What is Addiction?

The term “addiction” is used in many contexts to describe an obsession, compulsion, or excessive physical dependence or psychological dependence, such as: drug addiction, video games, crime, alcoholism, compulsive overeating, problem gambling, computer addiction, pornography, compulsive shopping, workaholism, over exercising, etc.

Addiction severely impacts not only the addicted or dysfunctional person but also everyone who comes in contact with them (loved ones, friends, family, children, co-workers, neighbors, associates, etc.).

Addiction may involve having a dependence on a substance (i.e., alcohol, marijuana, food, prescription or nonprescription drugs) or an activity (i.e., shopping, gambling, hoarding, self-injury, etc.). It can be either a physical (as in the case of most drugs) or psychological (as in the case of most activities) compulsion to use the substance of activity as a way to cope with everyday life, problems and/or circumstances. The dysfunctional person will often have deep seated feelings of guilt and shame which they try to cover up.

Addiction is a habitual behavior that is extremely difficult to control and leads to activities that are designed solely to continue or cover up the addiction itself (e.g., an alcoholic hiding bottles around their home, the drug addict embezzling to support their habit, lashing out in anger blaming others for their own behaviors or consequences of those behaviors).

In line with the defense mechanism of denial – addicts often blame their problems upon various factors in their lives – a difficult boss, an unsupportive spouse, or persuasive friends – rather than taking responsibility for their own actions.

Drug addictions consist of a biochemical dependence on a substance in order to create a desired effect or “high.” Due to a biochemical process called tolerance, overtime the body needs ever-increasing amounts of the substance in order to produce this “high” and to ward off any symptoms of withdrawal. Ongoing drug use can lead to actual changes in body chemistry to the point that the body begins to require the drug.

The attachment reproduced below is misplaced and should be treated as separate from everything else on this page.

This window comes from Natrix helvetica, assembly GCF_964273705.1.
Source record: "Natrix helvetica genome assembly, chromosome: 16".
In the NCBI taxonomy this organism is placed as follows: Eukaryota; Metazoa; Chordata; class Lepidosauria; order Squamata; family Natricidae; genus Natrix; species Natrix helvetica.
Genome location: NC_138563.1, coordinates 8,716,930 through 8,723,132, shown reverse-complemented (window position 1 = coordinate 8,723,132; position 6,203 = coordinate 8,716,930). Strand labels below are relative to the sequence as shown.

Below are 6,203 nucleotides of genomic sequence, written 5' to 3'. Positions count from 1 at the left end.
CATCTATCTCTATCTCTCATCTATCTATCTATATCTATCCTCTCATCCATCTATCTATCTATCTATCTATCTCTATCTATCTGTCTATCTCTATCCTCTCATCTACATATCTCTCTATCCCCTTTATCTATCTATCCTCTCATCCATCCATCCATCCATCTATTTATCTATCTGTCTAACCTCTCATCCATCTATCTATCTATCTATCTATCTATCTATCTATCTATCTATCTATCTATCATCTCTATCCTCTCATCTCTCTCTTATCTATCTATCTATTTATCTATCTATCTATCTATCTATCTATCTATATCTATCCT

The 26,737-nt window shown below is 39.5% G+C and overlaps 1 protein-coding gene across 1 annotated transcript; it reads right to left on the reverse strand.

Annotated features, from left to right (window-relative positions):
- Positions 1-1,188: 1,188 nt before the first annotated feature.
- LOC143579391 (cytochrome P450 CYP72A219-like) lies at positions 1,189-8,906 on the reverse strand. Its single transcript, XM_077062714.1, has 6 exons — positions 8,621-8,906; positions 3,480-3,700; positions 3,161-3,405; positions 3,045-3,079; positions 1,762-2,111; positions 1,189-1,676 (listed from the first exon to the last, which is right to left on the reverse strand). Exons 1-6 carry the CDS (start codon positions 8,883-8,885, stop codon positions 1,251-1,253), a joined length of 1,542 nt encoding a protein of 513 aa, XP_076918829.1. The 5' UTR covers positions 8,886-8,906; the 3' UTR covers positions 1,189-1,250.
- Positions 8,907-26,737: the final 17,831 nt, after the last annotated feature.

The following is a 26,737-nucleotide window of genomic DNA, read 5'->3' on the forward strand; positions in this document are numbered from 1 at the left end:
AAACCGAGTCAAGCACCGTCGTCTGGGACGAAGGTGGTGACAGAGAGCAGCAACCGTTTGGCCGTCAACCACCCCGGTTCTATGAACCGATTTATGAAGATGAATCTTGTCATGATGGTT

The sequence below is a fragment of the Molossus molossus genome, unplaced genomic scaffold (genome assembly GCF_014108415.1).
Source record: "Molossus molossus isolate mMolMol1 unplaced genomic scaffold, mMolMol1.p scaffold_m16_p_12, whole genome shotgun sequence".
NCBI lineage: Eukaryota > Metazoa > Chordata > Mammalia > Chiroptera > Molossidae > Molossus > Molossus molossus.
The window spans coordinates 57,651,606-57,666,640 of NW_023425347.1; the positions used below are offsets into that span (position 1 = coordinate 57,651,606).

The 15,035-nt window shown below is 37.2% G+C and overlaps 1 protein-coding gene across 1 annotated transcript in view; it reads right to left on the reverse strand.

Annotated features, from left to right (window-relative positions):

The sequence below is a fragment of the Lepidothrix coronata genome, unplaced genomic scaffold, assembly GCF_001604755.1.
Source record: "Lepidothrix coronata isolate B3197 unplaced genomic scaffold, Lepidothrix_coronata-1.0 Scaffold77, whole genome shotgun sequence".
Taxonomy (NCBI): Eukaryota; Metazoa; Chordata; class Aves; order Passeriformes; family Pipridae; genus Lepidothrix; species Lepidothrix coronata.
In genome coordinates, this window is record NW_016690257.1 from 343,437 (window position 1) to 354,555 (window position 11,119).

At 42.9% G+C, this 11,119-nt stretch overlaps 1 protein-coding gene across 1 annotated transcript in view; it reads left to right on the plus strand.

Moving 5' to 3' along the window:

Non-drug addictions and behaviors include compulsive spending, smoking, sexual addictions, gambling, hoarding, self-injury, compulsive overeating, anorexia, etc.

Many addictions begin by simple experimentation – going to a casino or trying a drug. When a person enjoys the experience they continue doing it.

Eventually, the abuse of a substance occurs when a person becomes dependent on the substance and requires it in order to avoid experiencing symptoms of withdrawal.

Although a majority of addicts insist they can stop using a substance at any point in time, most addicts have very little to no control over their substance use.

Such substance abuse is often in order to cover up several different underlying emotional problems including depression, chronic illness, bipolar disorder, or hyperactivity.

Key characteristics of addiction include: patterns of uncontrollable behaviors or substance use for a year or more; increasing patterns of behavior or substance use over time; mood swings; feelings of self-worthlessness or shame; impulse control problems – with food, drugs, sex or money; strong needs to be liked or approved of; behaviors or substance use to reduce anxiety; unmanageably; obsessions over a behavior or substance; guilt and shame; negative consequences to self or others; failure to control.

If the addict or dysfunctional person seeks help in time, the addiction and/or behaviors can often be changed, mitigated or eliminated entirely. Freedom is possible!